In a recent op-ed calling for the Diablo Canyon nuclear power plant’s operating license to be extended past 2025, Steven Chu and Ernest Moniz acknowledge that the process would be “complex.” It wouldn’t just be complex; it would be hugely expensive and wrong. The supposedly “new” arguments that the former US Secretaries of Energy raise were all considered back when the owners of Diablo Canyon, members of the host communities, union representatives and environmental groups (including NRDC) worked out a plan together in 2016 to extend the life of the plant until 2025 and then retire it.
The Chu/Moniz op ed relies on a recent report by Stanford and MIT researchers. Unfortunately, that report is grounded in major errors and omissions, reflecting in part the authors’ failure to consult with any of the experts who spent years developing and negotiating the long-term “Joint Proposal” to retire and replace Diablo Canyon with zero-emission resources.
What is clearly an amply-funded Diablo Canyon revival campaign is a gross misallocation of resources that could have been avoided through a more collaborative approach, and its leaders should join NRDC and others in supporting much more promising approaches to decarbonizing California’s economy. Our disagreement is over means, not ends.
The new Stanford/MIT report was released on November 8, 2021 at a webinar keynoted by two distinguished professors, Steven Chu (coauthor of the op ed) and Arun Majumdar. Neither is listed as a contributor to the report itself, and Professors Chu and Majumdar evidently missed a key aspect of the Joint Proposal: without it, Diablo Canyon’s cooling water permit would have expired in 2018, forcing a permanent shutdown that would now be entering its fourth full year. The Joint Proposal proponents united in arguing successfully instead for a seven year extension, which synchronized the terms of the plant’s state water permit and its federal operating license.
For its part, the MIT/Stanford report rests on two palpably flawed assumptions: (1) replacing Diablo Canyon will be both costly and environmentally damaging because of heavy reliance on natural gas generation, and (2) Diablo Canyon’s operating life can be extended inexpensively for decades with relatively minor modifications to its cooling system, which relies on massive seawater intake that significantly harms marine life. But it was clear to all involved in the Joint Proposal that California regulators would never tolerate continued operation of an ocean cooling system in any way similar to that described in the Stanford/MIT report. PG&E would have been required instead to install a far more costly cooling tower alternative, pushing Diablo Canyon’s long-term operating costs far beyond the absurdly low Stanford/MIT estimate (1.5 cents per kWh).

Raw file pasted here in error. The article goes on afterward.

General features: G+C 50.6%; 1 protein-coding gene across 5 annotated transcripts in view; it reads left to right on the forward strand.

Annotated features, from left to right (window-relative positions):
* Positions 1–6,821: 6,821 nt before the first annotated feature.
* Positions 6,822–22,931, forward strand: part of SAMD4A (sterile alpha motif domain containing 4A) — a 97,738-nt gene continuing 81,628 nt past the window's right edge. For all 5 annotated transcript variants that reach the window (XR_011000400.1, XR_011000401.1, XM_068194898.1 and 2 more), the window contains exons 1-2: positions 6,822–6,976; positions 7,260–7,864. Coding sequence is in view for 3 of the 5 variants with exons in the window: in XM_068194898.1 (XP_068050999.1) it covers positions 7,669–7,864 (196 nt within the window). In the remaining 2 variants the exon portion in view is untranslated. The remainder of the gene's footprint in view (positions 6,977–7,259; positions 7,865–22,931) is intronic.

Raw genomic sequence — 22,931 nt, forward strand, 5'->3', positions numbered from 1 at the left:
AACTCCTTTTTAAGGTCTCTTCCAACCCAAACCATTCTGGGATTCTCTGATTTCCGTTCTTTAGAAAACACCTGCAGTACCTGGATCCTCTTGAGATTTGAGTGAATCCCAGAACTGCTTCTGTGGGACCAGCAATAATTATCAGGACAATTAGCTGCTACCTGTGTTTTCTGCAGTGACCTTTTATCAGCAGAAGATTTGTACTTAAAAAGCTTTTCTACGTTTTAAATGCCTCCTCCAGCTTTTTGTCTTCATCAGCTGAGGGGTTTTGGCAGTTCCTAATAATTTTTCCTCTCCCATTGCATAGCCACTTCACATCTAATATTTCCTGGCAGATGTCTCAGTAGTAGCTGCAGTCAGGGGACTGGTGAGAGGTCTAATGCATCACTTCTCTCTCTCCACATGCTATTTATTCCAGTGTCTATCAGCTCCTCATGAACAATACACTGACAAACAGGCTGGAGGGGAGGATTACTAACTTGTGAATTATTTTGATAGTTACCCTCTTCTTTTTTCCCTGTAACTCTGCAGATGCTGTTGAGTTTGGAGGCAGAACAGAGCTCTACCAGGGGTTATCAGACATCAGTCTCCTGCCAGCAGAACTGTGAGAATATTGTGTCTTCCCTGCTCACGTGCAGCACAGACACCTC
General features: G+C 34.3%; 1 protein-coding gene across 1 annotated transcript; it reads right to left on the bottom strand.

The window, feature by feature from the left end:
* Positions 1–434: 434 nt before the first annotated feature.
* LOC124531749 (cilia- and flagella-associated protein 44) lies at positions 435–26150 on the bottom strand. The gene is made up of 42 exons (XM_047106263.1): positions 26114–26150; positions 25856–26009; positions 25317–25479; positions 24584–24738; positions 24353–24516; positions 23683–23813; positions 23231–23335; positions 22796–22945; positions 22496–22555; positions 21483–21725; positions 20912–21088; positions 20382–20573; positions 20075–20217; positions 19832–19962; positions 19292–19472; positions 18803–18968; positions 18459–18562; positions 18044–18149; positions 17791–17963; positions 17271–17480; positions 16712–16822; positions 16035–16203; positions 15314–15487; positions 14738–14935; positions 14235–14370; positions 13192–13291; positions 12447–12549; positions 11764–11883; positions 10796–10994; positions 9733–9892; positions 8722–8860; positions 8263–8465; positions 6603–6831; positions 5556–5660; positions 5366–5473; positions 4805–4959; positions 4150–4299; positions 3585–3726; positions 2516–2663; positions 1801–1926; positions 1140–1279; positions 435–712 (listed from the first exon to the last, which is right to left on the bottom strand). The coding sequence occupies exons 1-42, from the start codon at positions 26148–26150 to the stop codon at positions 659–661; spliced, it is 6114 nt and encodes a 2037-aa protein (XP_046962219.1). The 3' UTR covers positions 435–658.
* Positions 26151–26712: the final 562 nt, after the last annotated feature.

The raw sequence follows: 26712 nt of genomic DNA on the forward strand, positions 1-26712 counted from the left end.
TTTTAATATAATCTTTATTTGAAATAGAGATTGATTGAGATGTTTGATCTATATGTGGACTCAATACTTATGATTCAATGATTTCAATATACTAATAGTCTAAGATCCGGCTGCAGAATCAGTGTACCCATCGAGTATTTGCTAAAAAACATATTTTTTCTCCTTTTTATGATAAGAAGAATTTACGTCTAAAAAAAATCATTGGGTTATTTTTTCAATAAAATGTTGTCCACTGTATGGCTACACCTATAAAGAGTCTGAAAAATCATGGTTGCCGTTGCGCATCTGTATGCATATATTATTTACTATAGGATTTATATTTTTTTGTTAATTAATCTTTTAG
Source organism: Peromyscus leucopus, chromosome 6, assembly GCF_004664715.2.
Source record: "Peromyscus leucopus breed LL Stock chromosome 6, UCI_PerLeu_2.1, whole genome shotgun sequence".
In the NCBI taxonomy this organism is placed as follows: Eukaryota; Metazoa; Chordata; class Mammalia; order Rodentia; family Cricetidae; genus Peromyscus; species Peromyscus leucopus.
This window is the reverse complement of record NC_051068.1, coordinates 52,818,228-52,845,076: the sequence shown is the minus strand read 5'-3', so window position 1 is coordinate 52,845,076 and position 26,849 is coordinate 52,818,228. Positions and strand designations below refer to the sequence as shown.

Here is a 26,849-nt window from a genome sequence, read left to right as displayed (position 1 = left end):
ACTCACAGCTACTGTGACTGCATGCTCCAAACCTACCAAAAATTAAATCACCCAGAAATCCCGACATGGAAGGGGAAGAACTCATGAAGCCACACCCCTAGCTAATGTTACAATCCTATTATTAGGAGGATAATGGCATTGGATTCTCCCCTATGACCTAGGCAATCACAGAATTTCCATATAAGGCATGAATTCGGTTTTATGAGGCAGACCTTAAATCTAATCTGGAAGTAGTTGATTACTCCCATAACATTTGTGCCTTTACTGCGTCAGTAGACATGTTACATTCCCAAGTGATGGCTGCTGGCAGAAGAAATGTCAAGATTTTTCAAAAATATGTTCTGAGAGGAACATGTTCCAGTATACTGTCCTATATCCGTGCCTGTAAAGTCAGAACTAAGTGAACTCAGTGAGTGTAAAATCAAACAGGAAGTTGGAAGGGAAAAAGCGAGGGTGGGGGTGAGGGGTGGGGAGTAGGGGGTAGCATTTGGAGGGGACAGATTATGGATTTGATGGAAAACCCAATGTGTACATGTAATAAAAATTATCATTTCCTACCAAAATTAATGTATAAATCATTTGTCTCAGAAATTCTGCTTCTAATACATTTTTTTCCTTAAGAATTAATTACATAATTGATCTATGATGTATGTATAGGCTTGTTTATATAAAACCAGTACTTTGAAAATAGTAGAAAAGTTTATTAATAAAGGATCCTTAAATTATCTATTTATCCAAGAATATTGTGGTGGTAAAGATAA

As to the issue of replacement power, in 2018 the California legislature foreclosed the report’s natural gas-dominated replacement scenario. SB 1090 required that Diablo Canyon be replaced without triggering any increases in emissions of greenhouse gases or other pollutants. In response, the California PUC is actively overseeing aggressive clean energy procurement, including a comprehensive order in June 2021 establishing a detailed implementation plan with a diverse portfolio of zero carbon resources. The 2016 Joint Proposal itself was based in substantial part on expert analysis (overlooked by the Stanford/MIT researchers) showing that replacing Diablo Canyon with a diverse mix of energy efficiency, renewable resources and electricity storage options would be far less costly than continuing to operate a giant, inflexible plant past 2025. Both the California PUC and the state legislature have now endorsed that conclusion, and in March 2021 the Federal Energy Regulatory Commission declined an invitation to overturn it.
During their webinar on November 8, the Stanford/MIT authors also tried to explain how the plant’s operating lifetime could possibly be extended, since the plant’s owner (PG&E) has made clear repeatedly that it will not undertake the herculean efforts required even to reopen the issue before multiple state and federal authorities. One of the MIT authors (Professor Jacobo Buongiorno) speculated that perhaps the state of California could be persuaded to buy the plant and then try to navigate those regulatory thickets at taxpayers’ expense. Here it should suffice to say that no one familiar with the modern history of Diablo Canyon and California state energy policy would advance such a suggestion. Better by far to unite around climate solutions that can actually work in California and elsewhere.